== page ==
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• Name three basic elements of the Cotswolds

Dry-stone walls;

Villages;

And the smell of aviation fuel at an air tattoo.

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• What’s your favourite Cotswolds building and why?

St Mary’s Church, Tetbury. You see the top of that spire and you know you’re coming home.

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• What would you never do in the Cotswolds?

I’d never go onto the A417 to Birdlip on a bank-holiday Friday.

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• Starter homes or executive properties?

Starter homes. I really admire the way building companies and planners are developing new estates where the architecture and the style complement the surrounding areas. A colleague of mine has bought a lovely cottage inside that development by the Tesco roundabout in Cirencester. It’s an estate built around youngsters and affordability, but they’re equally developing part of the community for the older population.

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• What are the four corners of the Cotswolds?

As far as the air tattoo is concerned, it’s South Africa; Norway; the Far East; and America.

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• If you lived abroad, what would you take to remind you of the Cotswolds?

A never-ending supply of local eggs. I’m forever striving to find the perfect egg: very fresh, with a beautiful deep-rich yolk that makes the perfect poached egg on toast.

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• What’s the first piece of advice you’d give to somebody new to the Cotswolds?

Learn about the history. When I moved to Tetbury, there were two books I devoured: one was The Tetbury Branch by Stephen Randolph – a history of the railway - and the other was Tetbury Through Time by Lynne Cleaver. You learn so much by looking back at old pictures and hearing old stories from local people.

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• Have you a favourite Cotswolds walk?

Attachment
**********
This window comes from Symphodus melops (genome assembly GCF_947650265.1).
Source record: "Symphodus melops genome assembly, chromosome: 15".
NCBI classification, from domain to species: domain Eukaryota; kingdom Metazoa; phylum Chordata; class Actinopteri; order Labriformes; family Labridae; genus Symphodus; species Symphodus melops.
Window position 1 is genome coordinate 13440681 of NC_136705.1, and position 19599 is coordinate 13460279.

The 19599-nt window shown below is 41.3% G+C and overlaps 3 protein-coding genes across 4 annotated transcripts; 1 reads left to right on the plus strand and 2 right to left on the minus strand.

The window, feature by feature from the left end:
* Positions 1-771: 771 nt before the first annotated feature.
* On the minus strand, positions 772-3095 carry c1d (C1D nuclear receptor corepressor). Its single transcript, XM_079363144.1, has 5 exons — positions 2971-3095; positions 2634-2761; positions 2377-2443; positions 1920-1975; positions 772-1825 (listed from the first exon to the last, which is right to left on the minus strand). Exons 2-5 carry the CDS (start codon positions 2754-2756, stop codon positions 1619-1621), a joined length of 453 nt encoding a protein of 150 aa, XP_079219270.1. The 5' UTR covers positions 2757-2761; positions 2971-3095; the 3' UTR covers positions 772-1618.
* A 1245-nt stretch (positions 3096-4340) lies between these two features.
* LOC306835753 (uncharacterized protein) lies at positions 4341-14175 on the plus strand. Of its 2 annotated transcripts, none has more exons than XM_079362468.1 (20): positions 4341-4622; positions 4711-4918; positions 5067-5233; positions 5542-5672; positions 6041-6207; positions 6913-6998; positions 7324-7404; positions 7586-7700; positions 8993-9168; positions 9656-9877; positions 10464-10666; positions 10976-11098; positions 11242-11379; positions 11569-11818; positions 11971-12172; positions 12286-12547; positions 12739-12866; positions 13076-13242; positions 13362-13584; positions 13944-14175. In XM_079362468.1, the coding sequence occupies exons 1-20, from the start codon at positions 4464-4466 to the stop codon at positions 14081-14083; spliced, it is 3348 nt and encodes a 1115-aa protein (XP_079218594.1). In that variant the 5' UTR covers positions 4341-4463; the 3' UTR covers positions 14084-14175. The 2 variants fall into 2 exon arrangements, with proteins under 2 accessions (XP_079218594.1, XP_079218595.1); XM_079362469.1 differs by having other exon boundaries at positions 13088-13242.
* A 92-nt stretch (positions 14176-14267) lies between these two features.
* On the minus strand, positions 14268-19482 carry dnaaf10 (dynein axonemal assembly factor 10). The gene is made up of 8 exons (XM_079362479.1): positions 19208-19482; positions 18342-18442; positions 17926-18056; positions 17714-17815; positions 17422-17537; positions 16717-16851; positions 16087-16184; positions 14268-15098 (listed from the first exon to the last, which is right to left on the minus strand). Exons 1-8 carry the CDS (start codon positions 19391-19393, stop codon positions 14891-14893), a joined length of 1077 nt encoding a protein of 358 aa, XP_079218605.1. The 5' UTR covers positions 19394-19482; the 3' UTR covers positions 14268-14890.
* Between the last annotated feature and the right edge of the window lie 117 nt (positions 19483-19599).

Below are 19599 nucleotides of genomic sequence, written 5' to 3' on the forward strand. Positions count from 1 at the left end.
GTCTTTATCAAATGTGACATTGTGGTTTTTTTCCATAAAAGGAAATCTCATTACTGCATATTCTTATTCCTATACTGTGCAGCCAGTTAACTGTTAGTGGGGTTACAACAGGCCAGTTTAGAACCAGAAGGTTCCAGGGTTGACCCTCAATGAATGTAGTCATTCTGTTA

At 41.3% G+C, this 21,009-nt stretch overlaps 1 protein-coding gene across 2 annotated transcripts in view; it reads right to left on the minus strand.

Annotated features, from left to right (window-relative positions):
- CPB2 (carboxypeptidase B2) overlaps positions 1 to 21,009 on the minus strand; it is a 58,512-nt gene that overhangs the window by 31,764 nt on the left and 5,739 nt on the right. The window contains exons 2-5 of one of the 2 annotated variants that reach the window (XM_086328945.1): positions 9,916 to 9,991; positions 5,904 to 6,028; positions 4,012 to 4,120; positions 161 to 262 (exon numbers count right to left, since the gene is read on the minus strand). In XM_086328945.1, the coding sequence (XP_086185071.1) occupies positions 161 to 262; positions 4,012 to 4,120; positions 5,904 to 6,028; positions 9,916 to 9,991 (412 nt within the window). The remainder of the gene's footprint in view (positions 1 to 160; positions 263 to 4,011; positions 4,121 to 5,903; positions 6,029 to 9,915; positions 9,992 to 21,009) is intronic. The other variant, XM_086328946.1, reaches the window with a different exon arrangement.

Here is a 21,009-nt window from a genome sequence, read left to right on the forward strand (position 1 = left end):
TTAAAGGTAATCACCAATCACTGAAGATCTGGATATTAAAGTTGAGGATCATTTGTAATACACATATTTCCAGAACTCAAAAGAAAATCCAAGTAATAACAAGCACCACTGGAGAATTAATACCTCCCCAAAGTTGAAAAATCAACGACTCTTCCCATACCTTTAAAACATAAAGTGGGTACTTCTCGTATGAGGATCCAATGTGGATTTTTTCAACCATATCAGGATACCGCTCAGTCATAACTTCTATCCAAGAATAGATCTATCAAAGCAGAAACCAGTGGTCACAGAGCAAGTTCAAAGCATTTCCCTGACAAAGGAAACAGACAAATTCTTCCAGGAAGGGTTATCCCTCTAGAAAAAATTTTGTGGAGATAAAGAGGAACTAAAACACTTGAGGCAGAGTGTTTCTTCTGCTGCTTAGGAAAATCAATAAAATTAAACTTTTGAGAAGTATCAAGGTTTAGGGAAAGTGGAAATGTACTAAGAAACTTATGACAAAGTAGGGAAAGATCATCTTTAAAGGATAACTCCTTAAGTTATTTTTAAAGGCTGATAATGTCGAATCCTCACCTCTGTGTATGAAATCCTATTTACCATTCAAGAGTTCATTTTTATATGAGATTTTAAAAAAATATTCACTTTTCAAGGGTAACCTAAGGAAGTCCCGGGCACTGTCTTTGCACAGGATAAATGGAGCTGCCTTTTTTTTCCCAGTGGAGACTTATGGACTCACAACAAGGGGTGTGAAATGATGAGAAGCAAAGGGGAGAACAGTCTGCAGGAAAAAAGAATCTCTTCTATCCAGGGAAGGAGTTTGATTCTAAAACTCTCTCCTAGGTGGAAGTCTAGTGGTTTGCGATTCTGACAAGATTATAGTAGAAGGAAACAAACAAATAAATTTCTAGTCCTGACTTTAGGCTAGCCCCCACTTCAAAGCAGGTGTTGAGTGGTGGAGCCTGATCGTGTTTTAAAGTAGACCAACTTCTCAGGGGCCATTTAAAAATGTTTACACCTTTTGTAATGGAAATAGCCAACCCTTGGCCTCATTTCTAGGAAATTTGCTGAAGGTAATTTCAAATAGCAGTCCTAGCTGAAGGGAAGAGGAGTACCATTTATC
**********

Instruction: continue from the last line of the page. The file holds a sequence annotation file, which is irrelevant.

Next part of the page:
I love to walk up to Long Newnton, crossing the Monarch’s Way – Charles II’s escape route - and the Fosse Way. The other great walk is on Minchinhampton Common, where you feel you’re on the top of the world.

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• Which event, or activity, best sums up the Cotswolds?

The air tattoo, but I’m biased! I equally love Tetbury Woolsack Races and the Cheltenham Festivals. I was up at the jazz festival recently and you couldn’t fault it – an outstanding event.

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• If you were invisible for a day, where would you go and what would you do?

If I could go back in time, I’d like to see how the wool trade worked. Every Cotswold town has a market place. What did they do there? How did they sell? Even my little cottage had something to do with the wool trade – a store room, probably!

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• To whom or what should there be a Cotswolds memorial?

To the sheep.

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• The Cotswolds – aspic or asphalt?

It has to be both. We need to treasure the traditional but we also need a society that can thrive. We’ve got four boys in the family and we’d like them to stay or return to the Cotswolds, but there have to be job opportunities and houses to buy.

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• What attitude best sums up the Cotswolds?

An enormous sense of pride in the beauty of the area. Our overseas participants come from all over the globe and, to a man and a woman, they are bowled over by our countryside.

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• With whom would you most like to have a cider?

It sounds a bit staid but it’s my Silver Street neighbours from Tetbury; we’re such a close community.

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To buy tickets for the Royal International Air Tattoo, including Cotswold Life’s VIP enclosure, the Spitfire Lawn, visit www.airtattoo.com